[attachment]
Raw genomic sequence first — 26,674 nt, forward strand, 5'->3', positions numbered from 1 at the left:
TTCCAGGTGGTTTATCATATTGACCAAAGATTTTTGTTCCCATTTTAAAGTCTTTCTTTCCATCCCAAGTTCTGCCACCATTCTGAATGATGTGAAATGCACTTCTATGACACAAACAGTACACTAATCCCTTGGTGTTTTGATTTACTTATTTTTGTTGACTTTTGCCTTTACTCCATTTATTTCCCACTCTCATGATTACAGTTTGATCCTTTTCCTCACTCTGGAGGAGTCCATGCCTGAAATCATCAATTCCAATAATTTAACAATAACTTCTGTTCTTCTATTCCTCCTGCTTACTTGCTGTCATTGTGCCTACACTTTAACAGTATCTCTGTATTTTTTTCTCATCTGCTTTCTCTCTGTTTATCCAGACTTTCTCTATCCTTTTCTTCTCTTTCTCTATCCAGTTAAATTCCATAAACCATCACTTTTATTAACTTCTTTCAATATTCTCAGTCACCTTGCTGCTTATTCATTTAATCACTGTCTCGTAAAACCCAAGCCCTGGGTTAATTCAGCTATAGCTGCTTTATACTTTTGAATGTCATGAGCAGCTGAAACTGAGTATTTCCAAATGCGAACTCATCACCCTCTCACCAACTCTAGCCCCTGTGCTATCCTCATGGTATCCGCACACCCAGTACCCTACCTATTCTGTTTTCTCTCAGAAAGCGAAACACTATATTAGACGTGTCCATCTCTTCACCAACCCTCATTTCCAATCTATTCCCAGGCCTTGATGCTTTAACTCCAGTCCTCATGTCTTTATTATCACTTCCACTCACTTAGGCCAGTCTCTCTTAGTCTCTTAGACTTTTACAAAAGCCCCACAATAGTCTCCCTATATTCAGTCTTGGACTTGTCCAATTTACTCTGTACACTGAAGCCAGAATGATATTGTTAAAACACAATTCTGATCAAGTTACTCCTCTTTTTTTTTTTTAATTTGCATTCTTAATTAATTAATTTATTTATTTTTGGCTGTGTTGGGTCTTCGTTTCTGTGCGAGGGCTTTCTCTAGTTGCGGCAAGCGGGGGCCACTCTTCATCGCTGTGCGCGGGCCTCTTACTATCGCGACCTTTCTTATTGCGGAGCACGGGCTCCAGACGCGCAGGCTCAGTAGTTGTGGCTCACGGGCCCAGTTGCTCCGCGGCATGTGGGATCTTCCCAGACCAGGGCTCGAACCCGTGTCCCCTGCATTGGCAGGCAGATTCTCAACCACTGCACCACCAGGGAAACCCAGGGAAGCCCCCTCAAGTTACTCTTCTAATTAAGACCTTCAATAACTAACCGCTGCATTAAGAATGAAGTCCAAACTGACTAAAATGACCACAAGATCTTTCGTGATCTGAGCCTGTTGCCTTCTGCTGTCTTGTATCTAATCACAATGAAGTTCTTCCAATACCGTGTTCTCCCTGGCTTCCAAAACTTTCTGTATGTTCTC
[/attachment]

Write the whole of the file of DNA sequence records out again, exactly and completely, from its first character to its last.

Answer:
Raw genomic sequence first — 26,674 nt, forward strand, 5'->3', positions numbered from 1 at the left:
TTCCAGGTGGTTTATCATATTGACCAAAGATTTTTGTTCCCATTTTAAAGTCTTTCTTTCCATCCCAAGTTCTGCCACCATTCTGAATGATGTGAAATGCACTTCTATGACACAAACAGTACACTAATCCCTTGGTGTTTTGATTTACTTATTTTTGTTGACTTTTGCCTTTACTCCATTTATTTCCCACTCTCATGATTACAGTTTGATCCTTTTCCTCACTCTGGAGGAGTCCATGCCTGAAATCATCAATTCCAATAATTTAACAATAACTTCTGTTCTTCTATTCCTCCTGCTTACTTGCTGTCATTGTGCCTACACTTTAACAGTATCTCTGTATTTTTTTCTCATCTGCTTTCTCTCTGTTTATCCAGACTTTCTCTATCCTTTTCTTCTCTTTCTCTATCCAGTTAAATTCCATAAACCATCACTTTTATTAACTTCTTTCAATATTCTCAGTCACCTTGCTGCTTATTCATTTAATCACTGTCTCGTAAAACCCAAGCCCTGGGTTAATTCAGCTATAGCTGCTTTATACTTTTGAATGTCATGAGCAGCTGAAACTGAGTATTTCCAAATGCGAACTCATCACCCTCTCACCAACTCTAGCCCCTGTGCTATCCTCATGGTATCCGCACACCCAGTACCCTACCTATTCTGTTTTCTCTCAGAAAGCGAAACACTATATTAGACGTGTCCATCTCTTCACCAACCCTCATTTCCAATCTATTCCCAGGCCTTGATGCTTTAACTCCAGTCCTCATGTCTTTATTATCACTTCCACTCACTTAGGCCAGTCTCTCTTAGTCTCTTAGACTTTTACAAAAGCCCCACAATAGTCTCCCTATATTCAGTCTTGGACTTGTCCAATTTACTCTGTACACTGAAGCCAGAATGATATTGTTAAAACACAATTCTGATCAAGTTACTCCTCTTTTTTTTTTTTAATTTGCATTCTTAATTAATTAATTTATTTATTTTTGGCTGTGTTGGGTCTTCGTTTCTGTGCGAGGGCTTTCTCTAGTTGCGGCAAGCGGGGGCCACTCTTCATCGCTGTGCGCGGGCCTCTTACTATCGCGACCTTTCTTATTGCGGAGCACGGGCTCCAGACGCGCAGGCTCAGTAGTTGTGGCTCACGGGCCCAGTTGCTCCGCGGCATGTGGGATCTTCCCAGACCAGGGCTCGAACCCGTGTCCCCTGCATTGGCAGGCAGATTCTCAACCACTGCACCACCAGGGAAACCCAGGGAAGCCCCCTCAAGTTACTCTTCTAATTAAGACCTTCAATAACTAACCGCTGCATTAAGAATGAAGTCCAAACTGACTAAAATGACCACAAGATCTTTCGTGATCTGAGCCTGTTGCCTTCTGCTGTCTTGTATCTAATCACAATGAAGTTCTTCCAATACCGTGTTCTCCCTGGCTTCCAAAACTTTCTGTATGTTCTC